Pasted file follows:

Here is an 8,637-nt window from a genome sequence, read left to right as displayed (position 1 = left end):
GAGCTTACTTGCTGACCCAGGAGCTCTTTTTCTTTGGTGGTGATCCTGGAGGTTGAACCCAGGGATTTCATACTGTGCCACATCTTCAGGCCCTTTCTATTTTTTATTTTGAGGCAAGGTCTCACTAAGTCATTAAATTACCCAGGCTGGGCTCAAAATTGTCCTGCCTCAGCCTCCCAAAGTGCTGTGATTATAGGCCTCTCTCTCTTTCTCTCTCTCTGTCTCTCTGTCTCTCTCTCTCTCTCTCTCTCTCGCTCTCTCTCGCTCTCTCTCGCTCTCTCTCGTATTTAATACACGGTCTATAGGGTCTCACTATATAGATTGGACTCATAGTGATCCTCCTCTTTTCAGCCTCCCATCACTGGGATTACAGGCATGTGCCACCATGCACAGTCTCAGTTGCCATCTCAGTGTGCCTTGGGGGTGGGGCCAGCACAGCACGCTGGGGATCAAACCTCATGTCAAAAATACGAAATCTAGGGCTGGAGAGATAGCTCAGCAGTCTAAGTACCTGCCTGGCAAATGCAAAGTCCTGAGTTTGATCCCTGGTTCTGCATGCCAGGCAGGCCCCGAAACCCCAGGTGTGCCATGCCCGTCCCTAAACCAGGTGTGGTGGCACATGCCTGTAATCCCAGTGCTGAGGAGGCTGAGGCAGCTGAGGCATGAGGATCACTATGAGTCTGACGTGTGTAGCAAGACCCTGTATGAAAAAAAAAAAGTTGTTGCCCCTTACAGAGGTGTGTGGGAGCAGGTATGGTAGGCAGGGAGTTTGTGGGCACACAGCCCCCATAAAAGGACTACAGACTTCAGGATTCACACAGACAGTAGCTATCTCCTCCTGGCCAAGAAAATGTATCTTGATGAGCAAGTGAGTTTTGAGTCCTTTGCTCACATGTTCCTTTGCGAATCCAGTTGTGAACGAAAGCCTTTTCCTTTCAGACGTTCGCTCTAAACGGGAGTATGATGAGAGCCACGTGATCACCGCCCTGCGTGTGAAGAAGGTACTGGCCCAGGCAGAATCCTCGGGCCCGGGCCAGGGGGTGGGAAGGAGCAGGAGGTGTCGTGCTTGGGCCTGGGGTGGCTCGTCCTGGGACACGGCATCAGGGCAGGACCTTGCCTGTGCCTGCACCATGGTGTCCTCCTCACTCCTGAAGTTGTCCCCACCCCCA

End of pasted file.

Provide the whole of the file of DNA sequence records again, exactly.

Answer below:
Here is an 8,637-nt window from a genome sequence, read left to right as displayed (position 1 = left end):
GAGCTTACTTGCTGACCCAGGAGCTCTTTTTCTTTGGTGGTGATCCTGGAGGTTGAACCCAGGGATTTCATACTGTGCCACATCTTCAGGCCCTTTCTATTTTTTATTTTGAGGCAAGGTCTCACTAAGTCATTAAATTACCCAGGCTGGGCTCAAAATTGTCCTGCCTCAGCCTCCCAAAGTGCTGTGATTATAGGCCTCTCTCTCTTTCTCTCTCTCTGTCTCTCTGTCTCTCTCTCTCTCTCTCTCTCTCGCTCTCTCTCGCTCTCTCTCGCTCTCTCTCGTATTTAATACACGGTCTATAGGGTCTCACTATATAGATTGGACTCATAGTGATCCTCCTCTTTTCAGCCTCCCATCACTGGGATTACAGGCATGTGCCACCATGCACAGTCTCAGTTGCCATCTCAGTGTGCCTTGGGGGTGGGGCCAGCACAGCACGCTGGGGATCAAACCTCATGTCAAAAATACGAAATCTAGGGCTGGAGAGATAGCTCAGCAGTCTAAGTACCTGCCTGGCAAATGCAAAGTCCTGAGTTTGATCCCTGGTTCTGCATGCCAGGCAGGCCCCGAAACCCCAGGTGTGCCATGCCCGTCCCTAAACCAGGTGTGGTGGCACATGCCTGTAATCCCAGTGCTGAGGAGGCTGAGGCAGCTGAGGCATGAGGATCACTATGAGTCTGACGTGTGTAGCAAGACCCTGTATGAAAAAAAAAAAGTTGTTGCCCCTTACAGAGGTGTGTGGGAGCAGGTATGGTAGGCAGGGAGTTTGTGGGCACACAGCCCCCATAAAAGGACTACAGACTTCAGGATTCACACAGACAGTAGCTATCTCCTCCTGGCCAAGAAAATGTATCTTGATGAGCAAGTGAGTTTTGAGTCCTTTGCTCACATGTTCCTTTGCGAATCCAGTTGTGAACGAAAGCCTTTTCCTTTCAGACGTTCGCTCTAAACGGGAGTATGATGAGAGCCACGTGATCACCGCCCTGCGTGTGAAGAAGGTACTGGCCCAGGCAGAATCCTCGGGCCCGGGCCAGGGGGTGGGAAGGAGCAGGAGGTGTCGTGCTTGGGCCTGGGGTGGCTCGTCCTGGGACACGGCATCAGGGCAGGACCTTGCCTGTGCCTGCACCATGGTGTCCTCCTCACTCCTGAAGTTGTCCCCACCCCCA